Just as today, money can buy almost anything including a jury. So by 1893 after four trials, two hung juries, and one dismissal, he was acquitted. A few weeks later a prominent politician and a California State Senator was arrested for bribing four members of the jury. Curtis spent most of his fortune to gain his freedom and his acting career was ruined. Thankfully, Curtis died in Los Angeles on December 29th, 1920, a pauper.

Officer Grant was a member of the 17th and Howard Street Station, Company B, Second Division and was a member of the Knights Templar Freemasons. He was buried at the Masonic Cemetery of San Francisco which was one of the cemeteries closed by San Francisco politicians. 

His tombstone was removed and is thought to have been dumped in the bay. As for Officer Grant, it is thought that his remains are now in some unmarked grave at Woodlawn Cemetery in Colma. While that's the hope, some think the old lawman may be buried under the University of San Francisco.

Of all, Laurel Hill Cemetery was one of the last to be closed. In 1937, The San Francisco Chronicle newspaper described the Laurel Hill Cemetery  as "a silent city of the dead." Records show that there were at least 35,000 men, women and children buried there, all were removed to make way for the Laurel Heights development. And yes, it is believed that most of the western part of the city of San Francisco was actually built atop old cemeteries -- that included housing developments, shopping centers, and even the sprawling campus of the University of San Francisco.

On historian is reported to have said, "They found hundreds of bodies when they did seismic work at the Palace of the Legion of Honor, It was pauper's cemetery. And there are literally hundreds of bodies under the Lincoln Park Golf Course. No one kept track of them all."

In established cemeteries, like Laurel Hill and Calvary on Geary Boulevard, it is said that "The remains of the loved ones were removed at no cost, but if you wanted to remove a headstone, or a funerary building, the family had to pay the cost." Because this was taking place during the financially hard pressed days of the Great Depression, many families could not afford to pay the cost to relocate their loved one's headstones and opted for city markers. Those city markers were soon lost or discarded. So soon enough, the result was that many of San Francisco's relocated dead now rest in unmarked graves.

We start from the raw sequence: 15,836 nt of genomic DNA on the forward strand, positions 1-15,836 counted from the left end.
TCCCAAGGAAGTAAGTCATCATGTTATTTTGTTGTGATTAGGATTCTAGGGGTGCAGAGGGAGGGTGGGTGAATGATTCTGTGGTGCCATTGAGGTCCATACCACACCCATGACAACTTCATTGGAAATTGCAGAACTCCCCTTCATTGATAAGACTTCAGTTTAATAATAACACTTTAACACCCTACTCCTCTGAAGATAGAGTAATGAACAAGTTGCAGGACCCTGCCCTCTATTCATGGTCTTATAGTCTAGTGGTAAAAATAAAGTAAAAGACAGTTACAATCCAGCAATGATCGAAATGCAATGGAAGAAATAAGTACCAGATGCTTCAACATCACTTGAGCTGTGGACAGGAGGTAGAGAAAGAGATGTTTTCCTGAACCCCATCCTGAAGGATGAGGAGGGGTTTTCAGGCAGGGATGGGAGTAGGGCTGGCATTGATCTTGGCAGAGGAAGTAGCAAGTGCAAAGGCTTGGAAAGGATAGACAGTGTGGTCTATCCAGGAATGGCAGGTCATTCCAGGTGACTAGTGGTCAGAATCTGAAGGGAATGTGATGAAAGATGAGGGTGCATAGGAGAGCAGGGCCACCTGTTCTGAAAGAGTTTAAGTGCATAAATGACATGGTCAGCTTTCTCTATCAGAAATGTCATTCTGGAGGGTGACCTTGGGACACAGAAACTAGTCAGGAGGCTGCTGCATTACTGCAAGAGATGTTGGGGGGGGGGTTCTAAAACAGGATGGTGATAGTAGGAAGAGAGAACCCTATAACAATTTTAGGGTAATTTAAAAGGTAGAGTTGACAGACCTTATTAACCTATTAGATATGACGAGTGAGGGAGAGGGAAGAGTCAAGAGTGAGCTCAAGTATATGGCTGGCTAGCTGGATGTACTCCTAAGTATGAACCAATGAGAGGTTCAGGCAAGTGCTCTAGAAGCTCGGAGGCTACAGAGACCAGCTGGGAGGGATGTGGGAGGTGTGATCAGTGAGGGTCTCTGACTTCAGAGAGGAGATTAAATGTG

The tombstones left behind were confiscated by the city to use in various city projects. Some say that the stones of graves were sold to crooked San Francisco contractors as material to be used to build the seawall along the Great Highway. And yes, it is believed that large tombs and crypts were also torn down to be dumped into San Francisco Bay to shore up the seawall at Ocean Beach, all while other grave makers were used to line the gutters of Haight-Ashbury's Buena Vista Park. 

So yes, the stones were thrown in the bay when San Francisco outlawed cemeteries and moved all of the bodies to the city of Colma to its south. And yes, it is said that many of the bodies that were moved south to Colma went there without identifications and that the tombstones were simply thrown in the bay to get rid of the evidence.

And yes, as for you Old West history buffs, if Colma rings a bell, it's because you recognize the city of Colma as the place where Wyatt Earp is buried next to his wife, Josephine Marcus Earp. They are buried side-by-side in Hills of Eternity and Home of Peace Cemetery there.

As for the tombstones on reappearing, local historians in San Francisco seem mixed as to the importance of the find back in 1977 and again in 2012. One is supposed to have said, "They turned up some years ago in about the same place. There was a big fuss, and then they were covered up again. How soon we forget." And frankly, I believe that person is correct. In 2012, a spokeswoman for the Golden Gate National Recreation Area, which manages Ocean Beach, acted as though this was really no big deal saying, "This happens every once in a while. It's been a crazy year for sand." Of course, back then the Park Service had no plans to remove the gravestones believing eventually they'll be covered again by the drifting sand. Imagine that.

Because of the lingering drought, these days one can actually see many of the towns that were submerged under what would become needed lakes and reservoirs. This is especially true since our drought has sent our lakes and reservoirs to their lowest levels since the mid-1970s. Just as with those towns of years gone by, it is believed that it's only a matter of time before the sands shift and the tombstones of San Francisco's ghosts rise up from San Francisco Bay once again. 

Tom Correa

1 comment:

  1. How did a tombstone wash up on shore? I'd be "dying" to know that. Haha. But seriously, that's interesting.